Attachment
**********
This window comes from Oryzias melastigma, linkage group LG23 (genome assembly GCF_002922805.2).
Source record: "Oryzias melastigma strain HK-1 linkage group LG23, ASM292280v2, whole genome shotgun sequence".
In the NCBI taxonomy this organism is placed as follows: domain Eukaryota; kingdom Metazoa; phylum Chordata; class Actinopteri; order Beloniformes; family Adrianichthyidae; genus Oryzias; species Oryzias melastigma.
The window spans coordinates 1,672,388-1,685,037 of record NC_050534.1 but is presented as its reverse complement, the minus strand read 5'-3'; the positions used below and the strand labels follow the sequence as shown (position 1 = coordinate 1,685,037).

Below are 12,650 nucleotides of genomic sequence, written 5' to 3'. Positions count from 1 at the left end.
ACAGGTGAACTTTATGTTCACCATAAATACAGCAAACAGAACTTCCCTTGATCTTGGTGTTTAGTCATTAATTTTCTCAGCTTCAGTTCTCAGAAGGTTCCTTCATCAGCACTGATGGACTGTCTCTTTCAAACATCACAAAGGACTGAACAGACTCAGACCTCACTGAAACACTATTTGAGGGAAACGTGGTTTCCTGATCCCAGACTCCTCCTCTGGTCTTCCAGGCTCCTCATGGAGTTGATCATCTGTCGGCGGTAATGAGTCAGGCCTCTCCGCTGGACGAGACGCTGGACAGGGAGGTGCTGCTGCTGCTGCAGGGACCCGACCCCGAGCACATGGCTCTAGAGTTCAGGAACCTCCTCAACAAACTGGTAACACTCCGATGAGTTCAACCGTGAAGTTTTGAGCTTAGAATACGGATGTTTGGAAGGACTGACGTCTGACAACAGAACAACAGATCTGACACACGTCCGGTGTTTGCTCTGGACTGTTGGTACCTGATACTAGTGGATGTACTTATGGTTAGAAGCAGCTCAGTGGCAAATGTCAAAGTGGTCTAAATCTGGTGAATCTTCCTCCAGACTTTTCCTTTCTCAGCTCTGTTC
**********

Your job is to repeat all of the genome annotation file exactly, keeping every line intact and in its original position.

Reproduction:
This window comes from Oryzias melastigma, linkage group LG23 (genome assembly GCF_002922805.2).
Source record: "Oryzias melastigma strain HK-1 linkage group LG23, ASM292280v2, whole genome shotgun sequence".
In the NCBI taxonomy this organism is placed as follows: domain Eukaryota; kingdom Metazoa; phylum Chordata; class Actinopteri; order Beloniformes; family Adrianichthyidae; genus Oryzias; species Oryzias melastigma.
The window spans coordinates 1,672,388-1,685,037 of record NC_050534.1 but is presented as its reverse complement, the minus strand read 5'-3'; the positions used below and the strand labels follow the sequence as shown (position 1 = coordinate 1,685,037).

Below are 12,650 nucleotides of genomic sequence, written 5' to 3'. Positions count from 1 at the left end.
ACAGGTGAACTTTATGTTCACCATAAATACAGCAAACAGAACTTCCCTTGATCTTGGTGTTTAGTCATTAATTTTCTCAGCTTCAGTTCTCAGAAGGTTCCTTCATCAGCACTGATGGACTGTCTCTTTCAAACATCACAAAGGACTGAACAGACTCAGACCTCACTGAAACACTATTTGAGGGAAACGTGGTTTCCTGATCCCAGACTCCTCCTCTGGTCTTCCAGGCTCCTCATGGAGTTGATCATCTGTCGGCGGTAATGAGTCAGGCCTCTCCGCTGGACGAGACGCTGGACAGGGAGGTGCTGCTGCTGCTGCAGGGACCCGACCCCGAGCACATGGCTCTAGAGTTCAGGAACCTCCTCAACAAACTGGTAACACTCCGATGAGTTCAACCGTGAAGTTTTGAGCTTAGAATACGGATGTTTGGAAGGACTGACGTCTGACAACAGAACAACAGATCTGACACACGTCCGGTGTTTGCTCTGGACTGTTGGTACCTGATACTAGTGGATGTACTTATGGTTAGAAGCAGCTCAGTGGCAAATGTCAAAGTGGTCTAAATCTGGTGAATCTTCCTCCAGACTTTTCCTTTCTCAGCTCTGTTC